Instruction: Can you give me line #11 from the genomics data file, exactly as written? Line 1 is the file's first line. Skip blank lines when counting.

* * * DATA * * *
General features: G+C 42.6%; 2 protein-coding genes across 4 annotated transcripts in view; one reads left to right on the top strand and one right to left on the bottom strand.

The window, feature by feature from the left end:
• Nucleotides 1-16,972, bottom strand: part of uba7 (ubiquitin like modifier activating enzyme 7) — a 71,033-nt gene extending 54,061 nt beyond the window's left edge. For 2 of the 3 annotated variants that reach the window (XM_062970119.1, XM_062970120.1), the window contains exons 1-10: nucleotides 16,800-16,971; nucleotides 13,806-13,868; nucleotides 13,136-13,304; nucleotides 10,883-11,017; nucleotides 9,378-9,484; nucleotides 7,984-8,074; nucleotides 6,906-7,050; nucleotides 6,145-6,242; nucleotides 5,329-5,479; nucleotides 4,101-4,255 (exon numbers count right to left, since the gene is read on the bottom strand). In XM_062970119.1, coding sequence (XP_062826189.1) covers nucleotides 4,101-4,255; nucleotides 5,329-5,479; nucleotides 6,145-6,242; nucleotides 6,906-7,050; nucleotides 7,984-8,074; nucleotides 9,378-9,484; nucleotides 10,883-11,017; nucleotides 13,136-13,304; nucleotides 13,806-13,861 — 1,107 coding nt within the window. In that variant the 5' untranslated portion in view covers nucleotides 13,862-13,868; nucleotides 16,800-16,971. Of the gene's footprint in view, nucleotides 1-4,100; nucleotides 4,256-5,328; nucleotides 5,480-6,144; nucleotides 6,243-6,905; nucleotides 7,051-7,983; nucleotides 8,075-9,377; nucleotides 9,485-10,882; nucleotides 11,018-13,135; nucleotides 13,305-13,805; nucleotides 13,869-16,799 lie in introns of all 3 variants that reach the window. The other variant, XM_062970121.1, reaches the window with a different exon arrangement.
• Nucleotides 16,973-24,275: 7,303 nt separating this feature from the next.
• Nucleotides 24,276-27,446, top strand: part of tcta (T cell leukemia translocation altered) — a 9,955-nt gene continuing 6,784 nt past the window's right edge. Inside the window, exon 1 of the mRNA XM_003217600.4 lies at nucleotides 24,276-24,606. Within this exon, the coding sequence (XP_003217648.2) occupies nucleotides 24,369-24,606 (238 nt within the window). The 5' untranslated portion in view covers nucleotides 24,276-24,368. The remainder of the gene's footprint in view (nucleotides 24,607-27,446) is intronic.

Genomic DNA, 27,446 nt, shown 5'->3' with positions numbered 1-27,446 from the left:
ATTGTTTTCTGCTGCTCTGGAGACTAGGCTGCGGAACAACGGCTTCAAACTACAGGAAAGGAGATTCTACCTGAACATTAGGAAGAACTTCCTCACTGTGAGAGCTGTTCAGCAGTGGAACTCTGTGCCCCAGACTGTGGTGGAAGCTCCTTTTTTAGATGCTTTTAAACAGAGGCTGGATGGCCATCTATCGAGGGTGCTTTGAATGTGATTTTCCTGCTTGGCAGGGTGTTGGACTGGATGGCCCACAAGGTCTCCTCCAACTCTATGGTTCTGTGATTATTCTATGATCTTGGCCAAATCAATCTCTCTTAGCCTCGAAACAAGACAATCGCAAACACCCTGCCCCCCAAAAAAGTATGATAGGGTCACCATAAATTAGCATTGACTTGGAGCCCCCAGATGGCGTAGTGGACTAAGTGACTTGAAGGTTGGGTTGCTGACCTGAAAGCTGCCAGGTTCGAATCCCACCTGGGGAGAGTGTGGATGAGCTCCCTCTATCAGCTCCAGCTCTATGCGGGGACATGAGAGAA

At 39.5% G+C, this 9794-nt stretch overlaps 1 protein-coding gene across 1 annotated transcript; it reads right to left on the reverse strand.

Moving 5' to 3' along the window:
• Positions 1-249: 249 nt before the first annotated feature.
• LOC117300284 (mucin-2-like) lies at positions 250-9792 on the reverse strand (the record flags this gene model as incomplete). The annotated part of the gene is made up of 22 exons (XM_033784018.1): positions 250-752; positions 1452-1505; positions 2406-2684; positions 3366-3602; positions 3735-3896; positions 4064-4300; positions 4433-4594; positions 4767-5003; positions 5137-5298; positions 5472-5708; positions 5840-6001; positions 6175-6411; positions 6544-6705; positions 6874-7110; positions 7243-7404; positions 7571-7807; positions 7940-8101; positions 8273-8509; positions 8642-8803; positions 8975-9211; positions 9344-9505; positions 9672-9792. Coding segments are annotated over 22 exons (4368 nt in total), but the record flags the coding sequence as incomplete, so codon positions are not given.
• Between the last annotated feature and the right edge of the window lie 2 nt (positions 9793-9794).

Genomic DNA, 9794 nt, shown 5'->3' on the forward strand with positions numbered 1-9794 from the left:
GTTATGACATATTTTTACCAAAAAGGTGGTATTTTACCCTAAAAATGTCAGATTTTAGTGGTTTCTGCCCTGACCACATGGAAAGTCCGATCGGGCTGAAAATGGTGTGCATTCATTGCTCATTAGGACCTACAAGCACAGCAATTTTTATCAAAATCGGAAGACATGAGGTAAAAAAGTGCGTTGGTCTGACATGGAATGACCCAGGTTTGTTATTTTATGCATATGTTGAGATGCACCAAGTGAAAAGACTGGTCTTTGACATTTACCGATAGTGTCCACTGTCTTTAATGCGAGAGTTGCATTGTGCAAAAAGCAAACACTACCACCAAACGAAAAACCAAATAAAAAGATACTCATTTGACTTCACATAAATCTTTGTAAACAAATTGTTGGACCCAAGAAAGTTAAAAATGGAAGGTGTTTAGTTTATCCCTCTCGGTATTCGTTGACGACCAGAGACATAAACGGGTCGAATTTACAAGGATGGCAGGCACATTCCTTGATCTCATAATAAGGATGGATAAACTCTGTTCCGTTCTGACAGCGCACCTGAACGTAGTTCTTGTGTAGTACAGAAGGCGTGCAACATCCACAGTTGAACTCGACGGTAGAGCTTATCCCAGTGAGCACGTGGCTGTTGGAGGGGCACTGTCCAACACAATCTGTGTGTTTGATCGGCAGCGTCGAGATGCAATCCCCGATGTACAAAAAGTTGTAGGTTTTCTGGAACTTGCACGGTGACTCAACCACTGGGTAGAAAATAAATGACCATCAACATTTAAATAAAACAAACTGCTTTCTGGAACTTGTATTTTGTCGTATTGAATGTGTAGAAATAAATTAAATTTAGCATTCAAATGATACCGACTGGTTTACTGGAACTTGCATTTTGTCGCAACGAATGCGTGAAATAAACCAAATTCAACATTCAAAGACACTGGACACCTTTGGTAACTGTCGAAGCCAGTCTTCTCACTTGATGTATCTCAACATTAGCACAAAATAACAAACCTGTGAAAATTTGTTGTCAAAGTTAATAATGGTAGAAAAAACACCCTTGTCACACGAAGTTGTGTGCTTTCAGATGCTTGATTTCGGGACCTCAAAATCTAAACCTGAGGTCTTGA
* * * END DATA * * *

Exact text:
• LOC117300284 (mucin-2-like) lies at positions 250-9792 on the reverse strand (the record flags this gene model as incomplete). The annotated part of the gene is made up of 22 exons (XM_033784018.1): positions 250-752; positions 1452-1505; positions 2406-2684; positions 3366-3602; positions 3735-3896; positions 4064-4300; positions 4433-4594; positions 4767-5003; positions 5137-5298; positions 5472-5708; positions 5840-6001; positions 6175-6411; positions 6544-6705; positions 6874-7110; positions 7243-7404; positions 7571-7807; positions 7940-8101; positions 8273-8509; positions 8642-8803; positions 8975-9211; positions 9344-9505; positions 9672-9792. Coding segments are annotated over 22 exons (4368 nt in total), but the record flags the coding sequence as incomplete, so codon positions are not given.